Everyone has to take a turn and this is how the game goes. If you step outside of those rules, the game falls apart. You become very dedicated to thinking that this is the right way to play the game. Whereas, for example, football, it has a different set of rules. It’s played in a different set of arena.

All the pieces and all the bodies are moving at once and they have breaks in between the plays. Then soccer’s got a different set of rules Neuroscientists, psychologists, theologians play their game, which is an epistemological game of trying to figure out what’s really going on in the world, these bigger worldview questions.

It’s not that one set of rules is better than the other. They’re just a set of rules that we’ve agreed upon in these different disciplines that help us advance what we’re trying to advance towards, which is getting to some understanding the way things really are.

Evan: Why should a Christian play these games? What’s at stake for an individual Christian who’s trying to make sense of what looks like a completely conflicting magisteria?

Dr. Struthers: You’re playing the game whether you want to or not. The game’s a lot easier if you know what the rules are. For many Christians, we’re used to playing this kind of game. We have a good idea of what those rules are. Many Christians don’t have a good understanding of the game that the scientists are playing.

The scientists have a pretty good idea of what the rules are of their game. They maybe don’t know what the rules of the Christians, those people who are answering questions in this way. Part of it is our responsibility to just explain the rules of our game to people who are playing the game, but they are not following the right rules.

For example, being a football player trying to play Monopoly, to tackle your opponent when they are moving their person to Boardwalk doesn’t advance the game, and doesn’t really advance their game either because I’m not playing football, I’m playing Monopoly.

Paul writes about this. How do we try to be open, to be all things to all people? How can we at least be able to explain what it is we’re trying to do in such a way that we’re not saying “this is the only one right way to do it,” or, “What you’re doing doesn’t really matter,” or, “You don’t have the ability to play my game”?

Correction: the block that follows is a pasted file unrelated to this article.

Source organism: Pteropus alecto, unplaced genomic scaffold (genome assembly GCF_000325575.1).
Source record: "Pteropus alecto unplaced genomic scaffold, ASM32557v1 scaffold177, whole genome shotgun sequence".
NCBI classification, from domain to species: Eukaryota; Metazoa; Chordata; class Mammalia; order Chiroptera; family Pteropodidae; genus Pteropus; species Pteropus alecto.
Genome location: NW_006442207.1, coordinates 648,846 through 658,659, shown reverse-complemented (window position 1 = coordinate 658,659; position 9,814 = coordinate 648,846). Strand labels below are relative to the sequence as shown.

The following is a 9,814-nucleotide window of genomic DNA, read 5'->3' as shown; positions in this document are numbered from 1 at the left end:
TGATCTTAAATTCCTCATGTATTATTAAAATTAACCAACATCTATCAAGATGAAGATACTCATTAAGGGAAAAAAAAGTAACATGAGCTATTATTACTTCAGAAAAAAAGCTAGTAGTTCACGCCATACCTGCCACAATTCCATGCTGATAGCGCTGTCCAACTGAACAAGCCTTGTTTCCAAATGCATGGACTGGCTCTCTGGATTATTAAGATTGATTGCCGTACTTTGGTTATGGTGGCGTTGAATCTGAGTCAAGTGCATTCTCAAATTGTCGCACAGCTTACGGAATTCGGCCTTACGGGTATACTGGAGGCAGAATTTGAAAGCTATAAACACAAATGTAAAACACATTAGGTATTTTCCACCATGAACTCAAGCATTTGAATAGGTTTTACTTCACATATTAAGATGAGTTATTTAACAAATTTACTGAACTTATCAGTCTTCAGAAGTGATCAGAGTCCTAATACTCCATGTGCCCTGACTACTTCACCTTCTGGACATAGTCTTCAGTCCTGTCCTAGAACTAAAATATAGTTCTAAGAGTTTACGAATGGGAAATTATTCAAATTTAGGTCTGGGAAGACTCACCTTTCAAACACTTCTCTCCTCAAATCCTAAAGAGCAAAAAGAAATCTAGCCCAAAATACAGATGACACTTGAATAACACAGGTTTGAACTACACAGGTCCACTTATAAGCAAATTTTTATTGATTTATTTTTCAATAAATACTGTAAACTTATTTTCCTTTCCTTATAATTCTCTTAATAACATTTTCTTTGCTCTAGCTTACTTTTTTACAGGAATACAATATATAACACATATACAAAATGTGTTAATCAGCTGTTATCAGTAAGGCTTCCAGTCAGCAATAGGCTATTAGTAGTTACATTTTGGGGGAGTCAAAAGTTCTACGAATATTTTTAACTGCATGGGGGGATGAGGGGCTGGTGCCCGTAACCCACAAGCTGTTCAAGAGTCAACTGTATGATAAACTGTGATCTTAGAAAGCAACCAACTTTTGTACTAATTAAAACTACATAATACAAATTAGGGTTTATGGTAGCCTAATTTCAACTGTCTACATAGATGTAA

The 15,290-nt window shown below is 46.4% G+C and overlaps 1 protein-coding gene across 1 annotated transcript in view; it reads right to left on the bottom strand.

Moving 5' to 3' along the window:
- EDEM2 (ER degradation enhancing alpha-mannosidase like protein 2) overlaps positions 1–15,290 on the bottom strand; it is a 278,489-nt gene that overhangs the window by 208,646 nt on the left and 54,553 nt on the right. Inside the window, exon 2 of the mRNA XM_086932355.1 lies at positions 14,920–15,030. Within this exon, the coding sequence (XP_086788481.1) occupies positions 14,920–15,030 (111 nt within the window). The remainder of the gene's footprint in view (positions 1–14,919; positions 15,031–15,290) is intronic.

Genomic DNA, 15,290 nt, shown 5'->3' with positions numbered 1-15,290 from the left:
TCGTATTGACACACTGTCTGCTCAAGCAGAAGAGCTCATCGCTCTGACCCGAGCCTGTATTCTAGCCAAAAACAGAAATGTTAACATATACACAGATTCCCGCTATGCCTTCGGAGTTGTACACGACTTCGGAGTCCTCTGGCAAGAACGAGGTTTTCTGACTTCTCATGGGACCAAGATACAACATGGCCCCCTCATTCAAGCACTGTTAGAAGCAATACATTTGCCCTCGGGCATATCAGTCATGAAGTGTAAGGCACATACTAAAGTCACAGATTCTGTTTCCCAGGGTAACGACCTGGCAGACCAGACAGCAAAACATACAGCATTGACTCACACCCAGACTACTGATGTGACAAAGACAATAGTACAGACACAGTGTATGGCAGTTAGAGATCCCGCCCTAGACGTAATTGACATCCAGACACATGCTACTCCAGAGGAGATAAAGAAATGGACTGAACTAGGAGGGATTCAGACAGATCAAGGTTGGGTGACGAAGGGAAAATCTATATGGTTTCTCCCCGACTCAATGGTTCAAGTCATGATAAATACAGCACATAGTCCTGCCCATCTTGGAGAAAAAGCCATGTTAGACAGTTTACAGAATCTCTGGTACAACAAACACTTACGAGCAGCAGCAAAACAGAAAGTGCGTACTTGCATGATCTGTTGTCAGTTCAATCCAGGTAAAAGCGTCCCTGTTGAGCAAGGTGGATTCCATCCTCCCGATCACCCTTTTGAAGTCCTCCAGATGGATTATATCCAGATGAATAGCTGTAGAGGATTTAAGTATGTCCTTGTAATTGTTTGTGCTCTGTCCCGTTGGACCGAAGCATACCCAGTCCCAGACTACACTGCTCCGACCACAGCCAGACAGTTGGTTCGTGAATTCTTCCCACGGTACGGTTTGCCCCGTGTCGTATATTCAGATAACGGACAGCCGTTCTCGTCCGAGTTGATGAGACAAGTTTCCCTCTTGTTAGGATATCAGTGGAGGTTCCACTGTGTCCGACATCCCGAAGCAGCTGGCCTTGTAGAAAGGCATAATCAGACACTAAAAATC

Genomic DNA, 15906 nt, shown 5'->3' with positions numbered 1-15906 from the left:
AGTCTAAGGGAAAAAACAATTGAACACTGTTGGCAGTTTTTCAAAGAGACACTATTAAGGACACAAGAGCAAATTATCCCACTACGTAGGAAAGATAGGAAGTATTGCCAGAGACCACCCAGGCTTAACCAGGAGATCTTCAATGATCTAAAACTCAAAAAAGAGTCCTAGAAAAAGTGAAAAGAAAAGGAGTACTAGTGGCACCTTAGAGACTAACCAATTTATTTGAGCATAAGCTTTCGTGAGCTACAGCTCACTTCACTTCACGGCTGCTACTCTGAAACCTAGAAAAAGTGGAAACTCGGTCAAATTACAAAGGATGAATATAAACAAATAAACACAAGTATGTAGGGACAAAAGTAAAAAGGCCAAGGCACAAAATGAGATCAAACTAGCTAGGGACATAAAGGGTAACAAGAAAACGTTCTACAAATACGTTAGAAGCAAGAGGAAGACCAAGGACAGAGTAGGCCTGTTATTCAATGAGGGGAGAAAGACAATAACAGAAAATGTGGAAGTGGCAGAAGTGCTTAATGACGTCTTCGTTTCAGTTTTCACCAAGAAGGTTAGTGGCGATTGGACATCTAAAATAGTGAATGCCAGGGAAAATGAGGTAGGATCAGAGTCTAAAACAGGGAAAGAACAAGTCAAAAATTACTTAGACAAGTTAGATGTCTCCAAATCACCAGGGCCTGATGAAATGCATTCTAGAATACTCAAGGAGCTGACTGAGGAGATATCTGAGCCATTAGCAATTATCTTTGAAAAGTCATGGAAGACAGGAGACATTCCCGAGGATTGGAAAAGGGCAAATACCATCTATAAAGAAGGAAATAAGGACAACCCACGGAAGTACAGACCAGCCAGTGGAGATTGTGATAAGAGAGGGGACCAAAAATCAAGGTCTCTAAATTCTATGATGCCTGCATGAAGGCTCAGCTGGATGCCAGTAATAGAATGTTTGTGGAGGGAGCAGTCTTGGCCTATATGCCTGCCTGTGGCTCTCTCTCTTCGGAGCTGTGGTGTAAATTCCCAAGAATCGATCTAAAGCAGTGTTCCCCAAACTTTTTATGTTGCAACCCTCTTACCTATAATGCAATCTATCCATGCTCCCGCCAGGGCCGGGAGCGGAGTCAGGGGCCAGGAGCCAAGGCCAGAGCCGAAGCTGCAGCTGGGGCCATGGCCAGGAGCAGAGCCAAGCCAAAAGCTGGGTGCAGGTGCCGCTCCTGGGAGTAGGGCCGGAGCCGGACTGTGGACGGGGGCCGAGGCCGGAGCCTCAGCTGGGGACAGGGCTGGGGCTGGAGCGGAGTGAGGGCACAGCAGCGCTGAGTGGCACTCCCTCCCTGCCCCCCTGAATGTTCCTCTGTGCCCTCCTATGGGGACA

I think that, as a person of faith, understand these are all just different games. They’re all part of the unique experience that is what it means to be a human being. We’re all, I think, we all just want to have some basic questions answered.

Is there a God? What does it mean to be human? What’s of value in this world? What’s right? What’s wrong? What’s the nature of reality? There’s some basic worldview questions we’re trying to ask. Historically, when you look at it, the way that we advance those questions is by agreeing, “Here’s some of the rules of how we’re going to try answering these questions and let’s do that.”

You see that happen wonderfully for philosophers. They’re great at figuring out what the rules are and for scientists. You look at the enlightenment, you look at the development of science in the western world, and you see that it wasn’t until the coming of the scientific revolution that people said, “These are the new rules. These are some new rules we’re going to use.”

Scientific advances and these medical advances blossoming out of it. No matter how many antidepressants we come up with, no matter how many vaccines we come up with, we’re not going to solve some of the problems that are these big questions like who is God. Does he love me?

These are deep questions that science, because of the way they made their rules, can’t really answer. They can’t because of the way that the rules are restricted. They’re limited now in the way that they even think about how those other questions should be asked.